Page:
lactase enzyme lab report by mia bennett, KYLIE O'SHAUGNESSY and laurel wong - APRIL 6, 2017

SAFETY PRECAUTIONS:

  • lab goggles
  • hair tied back
  • used different pipettes for different solutions
  • were cautious when working with the hot solutions
  • made sure to properly dispose of all chemicals

PURPOSE: We did this lab to learn about the properties of lactase, an enzyme used in our bodies, and to understand how important they are in our body.

lactase enzyme

INTRODUCTION: Enzymes are nature's catalysts. They catalyze over 4,000 biochemical reactions and without them, we wouldn't be alive. In this experiment, we worked with the enzyme lactase. We use lactase to digest lactose, which is found in dairy products like milk and yogurt. Lactose, a native substrate, consists of two monosaccharides: glucose and galactose. Both glucose and galactose are simple sugars The reaction we studied through this experiment was the hydrolysis of lactose into glucose and galactose.

PROCEDURE: Prepare solutions

  1. Enzyme solutions: 1 lactase tablet to 200 ml water, dissolve
  2. Skim milk: contains the lactose
  3. Sucrose solution: 5 g of sure to 100 mL water, dissolve
  4. Denatured enzyme solution: 20 mL enzyme solution, 200 mL water, beaker with water into the enzyme solution then put on hot plate and boil for 30 mins. Let solution cool for 30 minutes

Lab Procedure:

  • Label test tubes
  • Make 5 different test tubes, A-E
  • test for glucose using the glucose strips in each test tube

Test Tubes:

  • A: 2 mL skim milk and 1 mL enzyme solution
  • B: 2 mL skim milk 1mL water
  • C: 2 mL skim milk and denatured enzyme solution
  • D: 2 mL sucrose solution and 1 mL enzyme solution
  • E: 2 mL sucrose solution with 1 mL water

OBSERVATIONS:

Preparation:

  1. Enzyme Solution:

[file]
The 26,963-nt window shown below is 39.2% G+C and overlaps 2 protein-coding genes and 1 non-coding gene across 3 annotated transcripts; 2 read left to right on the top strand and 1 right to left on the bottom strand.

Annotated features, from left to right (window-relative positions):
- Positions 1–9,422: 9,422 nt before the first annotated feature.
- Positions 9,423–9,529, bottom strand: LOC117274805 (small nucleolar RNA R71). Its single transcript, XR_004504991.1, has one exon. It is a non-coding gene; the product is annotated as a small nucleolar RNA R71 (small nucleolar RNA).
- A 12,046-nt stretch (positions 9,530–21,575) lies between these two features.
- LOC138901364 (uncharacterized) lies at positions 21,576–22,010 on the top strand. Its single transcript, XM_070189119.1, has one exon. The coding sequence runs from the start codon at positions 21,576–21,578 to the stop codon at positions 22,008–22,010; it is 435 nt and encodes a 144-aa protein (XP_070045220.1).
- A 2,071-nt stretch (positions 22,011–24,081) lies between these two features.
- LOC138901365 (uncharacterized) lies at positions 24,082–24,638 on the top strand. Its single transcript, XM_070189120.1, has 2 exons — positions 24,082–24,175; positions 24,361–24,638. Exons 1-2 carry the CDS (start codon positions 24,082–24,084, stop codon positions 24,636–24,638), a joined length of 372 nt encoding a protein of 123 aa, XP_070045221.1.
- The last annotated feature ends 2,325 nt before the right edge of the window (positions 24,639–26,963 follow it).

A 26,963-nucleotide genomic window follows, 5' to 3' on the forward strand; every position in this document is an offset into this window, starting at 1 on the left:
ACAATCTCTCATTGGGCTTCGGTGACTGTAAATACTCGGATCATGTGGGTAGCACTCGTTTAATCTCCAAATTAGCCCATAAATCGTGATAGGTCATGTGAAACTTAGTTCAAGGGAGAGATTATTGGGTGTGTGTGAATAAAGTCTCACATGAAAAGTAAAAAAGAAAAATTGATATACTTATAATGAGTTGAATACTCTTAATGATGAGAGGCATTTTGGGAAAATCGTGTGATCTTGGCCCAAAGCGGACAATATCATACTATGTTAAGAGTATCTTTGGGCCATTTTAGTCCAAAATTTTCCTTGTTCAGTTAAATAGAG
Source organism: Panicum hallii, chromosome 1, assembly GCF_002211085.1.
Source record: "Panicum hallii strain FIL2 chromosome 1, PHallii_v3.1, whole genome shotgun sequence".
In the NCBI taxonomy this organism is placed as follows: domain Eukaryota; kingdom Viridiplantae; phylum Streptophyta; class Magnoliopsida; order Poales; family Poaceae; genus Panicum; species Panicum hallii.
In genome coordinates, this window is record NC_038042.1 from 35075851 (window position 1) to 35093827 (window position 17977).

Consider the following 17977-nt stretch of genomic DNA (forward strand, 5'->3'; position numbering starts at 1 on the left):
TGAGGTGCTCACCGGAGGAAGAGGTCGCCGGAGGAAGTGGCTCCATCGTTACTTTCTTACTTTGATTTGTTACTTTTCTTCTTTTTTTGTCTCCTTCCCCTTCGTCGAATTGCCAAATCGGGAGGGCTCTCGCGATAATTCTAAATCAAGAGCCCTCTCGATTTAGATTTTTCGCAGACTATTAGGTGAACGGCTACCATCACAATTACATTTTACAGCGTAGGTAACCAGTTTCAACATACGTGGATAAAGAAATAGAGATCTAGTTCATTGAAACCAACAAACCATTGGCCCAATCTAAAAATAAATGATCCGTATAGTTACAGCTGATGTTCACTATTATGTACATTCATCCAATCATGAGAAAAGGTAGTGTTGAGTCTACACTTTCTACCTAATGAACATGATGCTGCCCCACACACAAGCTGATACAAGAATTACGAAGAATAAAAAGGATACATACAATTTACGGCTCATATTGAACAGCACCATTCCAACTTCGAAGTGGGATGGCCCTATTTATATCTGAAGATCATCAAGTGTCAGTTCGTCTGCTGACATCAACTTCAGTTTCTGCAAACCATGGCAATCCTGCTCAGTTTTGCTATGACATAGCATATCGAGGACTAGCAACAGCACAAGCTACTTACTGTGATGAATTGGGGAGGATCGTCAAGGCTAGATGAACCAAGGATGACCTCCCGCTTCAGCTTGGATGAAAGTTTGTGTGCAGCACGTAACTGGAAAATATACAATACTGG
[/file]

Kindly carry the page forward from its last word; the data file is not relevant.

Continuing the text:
• the tablet fizzed and dissolved in the water
  • bubbled and disappeared

2) Skim Milk:

  • thin, watery milk substance (once water added)

3) Sucrose Solution:

  • sugar gradually disappeared

4) Denaturing the Enzyme Solution:

  • as the water and solution heated up, the liquid began to bubble
  • bubbles formed in the water, on the outside of the tube, and the in the solution

Testing:

A) Milk and Enzyme Solution

  • the glucose test strip was tinted a turquoise green
  • lactose hydrolysis reaction was present

B) Milk and Distilled Water

  • the glucose test strip remained light blue
  • no glucose produced

C) Milk and Enzyme Solution

  • the glucose test strip remained light blue
  • no glucose produced

D) Sucrose and Enzyme Solution

  • the glucose test strip remained light blue
  • no glucose produced

E) Sucrose and Distilled Water

  • the glucose test strip remained light blue
  • no glucose produced

ANALYSIS:

Sucrose: C11H24O11

  • Sucrose is a pure crystalline disaccharide extracted from sugarcane or sugar beets and consisting of glucose and fructose joined together in the molecule.
  • A "disaccharide" sugar is made up of two monosaccharide sugar units
  • Monosaccharides are any sugar that cannot be hydrolyzed (broken down) to give a simpler sugar. They have carbon rings with oxygen and additional carbon, hydrogen and oxygen branches
  • In the case of sucrose the monosaccharides are glucose and fructose

Lactose: C12H22O11

  • Lactose is a type of sugar presented in milk and is the native substrate in the Lactase enzyme
  • It is composed of monosaccharides galactose and glucose